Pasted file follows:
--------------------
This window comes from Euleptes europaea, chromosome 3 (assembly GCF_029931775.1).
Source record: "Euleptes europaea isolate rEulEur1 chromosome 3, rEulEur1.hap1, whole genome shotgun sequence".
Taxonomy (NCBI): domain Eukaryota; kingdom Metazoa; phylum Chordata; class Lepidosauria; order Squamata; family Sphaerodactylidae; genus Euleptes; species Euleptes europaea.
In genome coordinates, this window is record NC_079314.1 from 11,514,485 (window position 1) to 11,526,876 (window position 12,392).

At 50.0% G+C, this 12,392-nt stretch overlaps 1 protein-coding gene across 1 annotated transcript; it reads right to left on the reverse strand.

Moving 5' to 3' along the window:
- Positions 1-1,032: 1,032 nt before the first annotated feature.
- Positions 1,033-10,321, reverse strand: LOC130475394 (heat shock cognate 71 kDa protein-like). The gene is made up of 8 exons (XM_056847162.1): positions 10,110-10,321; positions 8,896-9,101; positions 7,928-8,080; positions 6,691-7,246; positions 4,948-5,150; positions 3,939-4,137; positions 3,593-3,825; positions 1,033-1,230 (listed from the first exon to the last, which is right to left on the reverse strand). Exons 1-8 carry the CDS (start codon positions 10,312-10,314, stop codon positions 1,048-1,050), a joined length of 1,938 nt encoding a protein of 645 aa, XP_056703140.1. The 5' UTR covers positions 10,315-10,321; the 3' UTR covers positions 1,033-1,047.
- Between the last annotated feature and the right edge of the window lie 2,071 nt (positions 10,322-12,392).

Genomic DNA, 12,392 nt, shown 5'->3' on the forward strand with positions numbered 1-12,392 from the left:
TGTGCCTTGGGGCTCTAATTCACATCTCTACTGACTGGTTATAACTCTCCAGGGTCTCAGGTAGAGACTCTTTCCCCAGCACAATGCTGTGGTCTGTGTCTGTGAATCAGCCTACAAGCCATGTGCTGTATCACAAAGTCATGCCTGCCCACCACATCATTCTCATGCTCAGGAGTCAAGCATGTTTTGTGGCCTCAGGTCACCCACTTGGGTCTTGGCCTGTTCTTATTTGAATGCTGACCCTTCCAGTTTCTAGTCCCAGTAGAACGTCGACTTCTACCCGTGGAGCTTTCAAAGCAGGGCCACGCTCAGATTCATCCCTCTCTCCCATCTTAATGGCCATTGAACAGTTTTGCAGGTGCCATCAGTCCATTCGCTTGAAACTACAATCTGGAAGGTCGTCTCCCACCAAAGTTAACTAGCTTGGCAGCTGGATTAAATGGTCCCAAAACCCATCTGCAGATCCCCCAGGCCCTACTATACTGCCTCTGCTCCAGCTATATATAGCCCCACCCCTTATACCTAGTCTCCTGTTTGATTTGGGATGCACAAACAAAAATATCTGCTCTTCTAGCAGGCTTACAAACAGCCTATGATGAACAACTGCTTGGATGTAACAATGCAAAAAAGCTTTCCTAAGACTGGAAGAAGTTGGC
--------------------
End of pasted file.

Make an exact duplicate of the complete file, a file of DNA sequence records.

This window comes from Euleptes europaea, chromosome 3 (assembly GCF_029931775.1).
Source record: "Euleptes europaea isolate rEulEur1 chromosome 3, rEulEur1.hap1, whole genome shotgun sequence".
Taxonomy (NCBI): domain Eukaryota; kingdom Metazoa; phylum Chordata; class Lepidosauria; order Squamata; family Sphaerodactylidae; genus Euleptes; species Euleptes europaea.
In genome coordinates, this window is record NC_079314.1 from 11,514,485 (window position 1) to 11,526,876 (window position 12,392).

At 50.0% G+C, this 12,392-nt stretch overlaps 1 protein-coding gene across 1 annotated transcript; it reads right to left on the reverse strand.

Moving 5' to 3' along the window:
- Positions 1-1,032: 1,032 nt before the first annotated feature.
- Positions 1,033-10,321, reverse strand: LOC130475394 (heat shock cognate 71 kDa protein-like). The gene is made up of 8 exons (XM_056847162.1): positions 10,110-10,321; positions 8,896-9,101; positions 7,928-8,080; positions 6,691-7,246; positions 4,948-5,150; positions 3,939-4,137; positions 3,593-3,825; positions 1,033-1,230 (listed from the first exon to the last, which is right to left on the reverse strand). Exons 1-8 carry the CDS (start codon positions 10,312-10,314, stop codon positions 1,048-1,050), a joined length of 1,938 nt encoding a protein of 645 aa, XP_056703140.1. The 5' UTR covers positions 10,315-10,321; the 3' UTR covers positions 1,033-1,047.
- Between the last annotated feature and the right edge of the window lie 2,071 nt (positions 10,322-12,392).

Genomic DNA, 12,392 nt, shown 5'->3' on the forward strand with positions numbered 1-12,392 from the left:
TGTGCCTTGGGGCTCTAATTCACATCTCTACTGACTGGTTATAACTCTCCAGGGTCTCAGGTAGAGACTCTTTCCCCAGCACAATGCTGTGGTCTGTGTCTGTGAATCAGCCTACAAGCCATGTGCTGTATCACAAAGTCATGCCTGCCCACCACATCATTCTCATGCTCAGGAGTCAAGCATGTTTTGTGGCCTCAGGTCACCCACTTGGGTCTTGGCCTGTTCTTATTTGAATGCTGACCCTTCCAGTTTCTAGTCCCAGTAGAACGTCGACTTCTACCCGTGGAGCTTTCAAAGCAGGGCCACGCTCAGATTCATCCCTCTCTCCCATCTTAATGGCCATTGAACAGTTTTGCAGGTGCCATCAGTCCATTCGCTTGAAACTACAATCTGGAAGGTCGTCTCCCACCAAAGTTAACTAGCTTGGCAGCTGGATTAAATGGTCCCAAAACCCATCTGCAGATCCCCCAGGCCCTACTATACTGCCTCTGCTCCAGCTATATATAGCCCCACCCCTTATACCTAGTCTCCTGTTTGATTTGGGATGCACAAACAAAAATATCTGCTCTTCTAGCAGGCTTACAAACAGCCTATGATGAACAACTGCTTGGATGTAACAATGCAAAAAAGCTTTCCTAAGACTGGAAGAAGTTGGC